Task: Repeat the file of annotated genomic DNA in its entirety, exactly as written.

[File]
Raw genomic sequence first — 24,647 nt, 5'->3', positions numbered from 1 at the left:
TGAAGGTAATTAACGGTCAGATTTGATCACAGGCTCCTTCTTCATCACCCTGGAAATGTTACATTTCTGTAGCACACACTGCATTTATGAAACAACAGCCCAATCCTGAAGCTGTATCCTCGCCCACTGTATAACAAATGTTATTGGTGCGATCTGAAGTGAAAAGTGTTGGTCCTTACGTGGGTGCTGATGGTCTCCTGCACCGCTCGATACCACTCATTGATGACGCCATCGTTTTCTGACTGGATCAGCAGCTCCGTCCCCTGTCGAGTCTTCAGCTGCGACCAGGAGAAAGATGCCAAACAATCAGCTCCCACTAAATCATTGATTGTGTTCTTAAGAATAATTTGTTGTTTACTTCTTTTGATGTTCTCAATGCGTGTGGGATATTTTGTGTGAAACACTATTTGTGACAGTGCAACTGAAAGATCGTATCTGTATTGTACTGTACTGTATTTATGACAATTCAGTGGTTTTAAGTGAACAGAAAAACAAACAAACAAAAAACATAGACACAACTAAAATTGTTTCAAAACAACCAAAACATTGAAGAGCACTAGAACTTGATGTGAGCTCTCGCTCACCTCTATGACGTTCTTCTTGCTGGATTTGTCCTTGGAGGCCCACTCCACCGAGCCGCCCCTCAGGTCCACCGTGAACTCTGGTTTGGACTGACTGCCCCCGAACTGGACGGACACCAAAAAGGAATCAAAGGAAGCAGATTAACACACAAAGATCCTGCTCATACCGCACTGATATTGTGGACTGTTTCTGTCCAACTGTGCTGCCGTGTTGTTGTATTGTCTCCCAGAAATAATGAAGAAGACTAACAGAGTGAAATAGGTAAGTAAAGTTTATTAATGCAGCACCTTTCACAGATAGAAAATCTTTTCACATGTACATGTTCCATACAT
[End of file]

Raw genomic sequence first — 24,647 nt, 5'->3', positions numbered from 1 at the left:
TGAAGGTAATTAACGGTCAGATTTGATCACAGGCTCCTTCTTCATCACCCTGGAAATGTTACATTTCTGTAGCACACACTGCATTTATGAAACAACAGCCCAATCCTGAAGCTGTATCCTCGCCCACTGTATAACAAATGTTATTGGTGCGATCTGAAGTGAAAAGTGTTGGTCCTTACGTGGGTGCTGATGGTCTCCTGCACCGCTCGATACCACTCATTGATGACGCCATCGTTTTCTGACTGGATCAGCAGCTCCGTCCCCTGTCGAGTCTTCAGCTGCGACCAGGAGAAAGATGCCAAACAATCAGCTCCCACTAAATCATTGATTGTGTTCTTAAGAATAATTTGTTGTTTACTTCTTTTGATGTTCTCAATGCGTGTGGGATATTTTGTGTGAAACACTATTTGTGACAGTGCAACTGAAAGATCGTATCTGTATTGTACTGTACTGTATTTATGACAATTCAGTGGTTTTAAGTGAACAGAAAAACAAACAAACAAAAAACATAGACACAACTAAAATTGTTTCAAAACAACCAAAACATTGAAGAGCACTAGAACTTGATGTGAGCTCTCGCTCACCTCTATGACGTTCTTCTTGCTGGATTTGTCCTTGGAGGCCCACTCCACCGAGCCGCCCCTCAGGTCCACCGTGAACTCTGGTTTGGACTGACTGCCCCCGAACTGGACGGACACCAAAAAGGAATCAAAGGAAGCAGATTAACACACAAAGATCCTGCTCATACCGCACTGATATTGTGGACTGTTTCTGTCCAACTGTGCTGCCGTGTTGTTGTATTGTCTCCCAGAAATAATGAAGAAGACTAACAGAGTGAAATAGGTAAGTAAAGTTTATTAATGCAGCACCTTTCACAGATAGAAAATCTTTTCACATGTACATGTTCCATACAT